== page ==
What is more surprising to me is that there hasn't yet been any serious fires as a result. Perhaps this is because the early adopters are quite technically savy and so would naturally take sensible precautions? I don't know. However, AFAIK the risks are real even if they are rare.

I suppose that as there hasn't yet been any major fires as a result of EV charging (yet) I suppose that at some point we will stop being concerned but for the time being I consider the risk of a disaster quite real and so I am going to continue to promote the taking of care.
 

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Discussion Starter #15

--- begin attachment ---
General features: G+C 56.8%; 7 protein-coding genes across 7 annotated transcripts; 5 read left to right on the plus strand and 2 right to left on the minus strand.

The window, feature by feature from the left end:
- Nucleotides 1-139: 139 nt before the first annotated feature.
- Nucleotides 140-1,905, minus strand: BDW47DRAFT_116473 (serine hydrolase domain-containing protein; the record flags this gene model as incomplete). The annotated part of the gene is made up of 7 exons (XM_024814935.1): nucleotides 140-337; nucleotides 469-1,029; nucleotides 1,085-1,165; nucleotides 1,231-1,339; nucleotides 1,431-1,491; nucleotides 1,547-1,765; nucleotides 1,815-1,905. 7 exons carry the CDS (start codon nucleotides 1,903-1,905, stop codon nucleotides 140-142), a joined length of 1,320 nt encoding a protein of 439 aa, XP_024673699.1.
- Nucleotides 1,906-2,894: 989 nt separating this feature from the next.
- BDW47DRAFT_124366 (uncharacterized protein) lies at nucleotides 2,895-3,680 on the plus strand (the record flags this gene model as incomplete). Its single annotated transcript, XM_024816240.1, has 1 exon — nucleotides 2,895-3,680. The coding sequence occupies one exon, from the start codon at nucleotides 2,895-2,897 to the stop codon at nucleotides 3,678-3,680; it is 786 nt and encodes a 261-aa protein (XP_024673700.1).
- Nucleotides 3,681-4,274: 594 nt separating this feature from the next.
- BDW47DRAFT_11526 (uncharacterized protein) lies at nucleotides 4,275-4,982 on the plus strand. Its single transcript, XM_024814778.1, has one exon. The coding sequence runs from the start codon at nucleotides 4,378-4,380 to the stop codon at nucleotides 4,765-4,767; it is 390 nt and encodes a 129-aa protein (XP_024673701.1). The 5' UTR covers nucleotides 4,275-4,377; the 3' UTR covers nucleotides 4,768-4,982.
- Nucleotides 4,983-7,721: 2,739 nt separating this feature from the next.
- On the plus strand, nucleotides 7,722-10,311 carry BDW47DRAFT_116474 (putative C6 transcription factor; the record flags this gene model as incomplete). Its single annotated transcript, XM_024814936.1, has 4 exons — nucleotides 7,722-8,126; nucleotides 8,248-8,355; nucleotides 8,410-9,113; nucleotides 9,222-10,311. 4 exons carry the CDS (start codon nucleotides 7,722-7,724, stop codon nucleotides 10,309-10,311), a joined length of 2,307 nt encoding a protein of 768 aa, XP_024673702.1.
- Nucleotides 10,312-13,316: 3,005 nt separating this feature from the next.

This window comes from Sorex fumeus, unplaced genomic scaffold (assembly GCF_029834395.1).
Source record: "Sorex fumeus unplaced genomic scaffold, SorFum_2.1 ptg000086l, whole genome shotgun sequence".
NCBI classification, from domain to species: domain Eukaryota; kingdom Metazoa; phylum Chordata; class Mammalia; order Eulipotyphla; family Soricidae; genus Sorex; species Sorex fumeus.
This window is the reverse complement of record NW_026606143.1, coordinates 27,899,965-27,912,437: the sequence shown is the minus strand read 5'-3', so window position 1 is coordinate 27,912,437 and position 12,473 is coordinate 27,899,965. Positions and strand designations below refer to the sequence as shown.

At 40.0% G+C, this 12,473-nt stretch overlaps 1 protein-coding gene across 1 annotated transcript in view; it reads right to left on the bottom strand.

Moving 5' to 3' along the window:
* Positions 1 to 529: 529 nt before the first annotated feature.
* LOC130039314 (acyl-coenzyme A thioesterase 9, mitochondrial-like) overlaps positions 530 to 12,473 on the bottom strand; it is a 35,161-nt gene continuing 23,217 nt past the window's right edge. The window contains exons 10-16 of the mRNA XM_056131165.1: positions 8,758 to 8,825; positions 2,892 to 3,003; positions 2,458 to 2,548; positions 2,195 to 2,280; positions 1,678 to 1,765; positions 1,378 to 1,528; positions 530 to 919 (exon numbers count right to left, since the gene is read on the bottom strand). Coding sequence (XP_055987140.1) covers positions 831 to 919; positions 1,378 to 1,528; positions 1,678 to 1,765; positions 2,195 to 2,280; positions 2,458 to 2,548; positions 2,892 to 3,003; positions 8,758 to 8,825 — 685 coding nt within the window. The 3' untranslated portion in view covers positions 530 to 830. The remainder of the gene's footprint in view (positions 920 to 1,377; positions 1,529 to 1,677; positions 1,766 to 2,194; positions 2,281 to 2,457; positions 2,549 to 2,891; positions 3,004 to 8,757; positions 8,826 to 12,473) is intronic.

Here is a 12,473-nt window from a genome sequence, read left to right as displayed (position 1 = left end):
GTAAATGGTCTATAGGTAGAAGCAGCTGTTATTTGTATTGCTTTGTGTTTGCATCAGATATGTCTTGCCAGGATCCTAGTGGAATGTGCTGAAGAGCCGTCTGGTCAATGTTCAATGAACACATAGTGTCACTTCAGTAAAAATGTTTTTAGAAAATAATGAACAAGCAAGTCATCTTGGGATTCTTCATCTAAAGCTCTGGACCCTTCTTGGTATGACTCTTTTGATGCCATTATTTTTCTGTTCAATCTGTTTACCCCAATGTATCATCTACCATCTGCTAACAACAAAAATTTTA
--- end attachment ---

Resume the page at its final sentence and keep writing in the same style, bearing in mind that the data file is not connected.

BEAMA are very clear;

"you can charge through a domestic outlet in your property provided it is charged and operated through a mode 2 cable"

However, If I understand correctly, this assumes that the socket is in YOUR property, has been professionally tested, and you are using an EVSE with RCD protection (not sure if that includes Nissan EVSE).

If you don't meet these requirements, or charge away from home, then IMO you are personally responsible if something goes wrong.

I think this is easy... make sure the sockets you use are regularly tested by a certified electrician and where possible use a Charging Station :)
 

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As Kevin says the property has to have a current electrical certificate. I have my house tested every 12 months also our renter (its the law on rented property) So ensure your wiring is up to scratch !. If in doubt check it out as it charges never assume its going to be OK as that's when life bites you on the bum !!!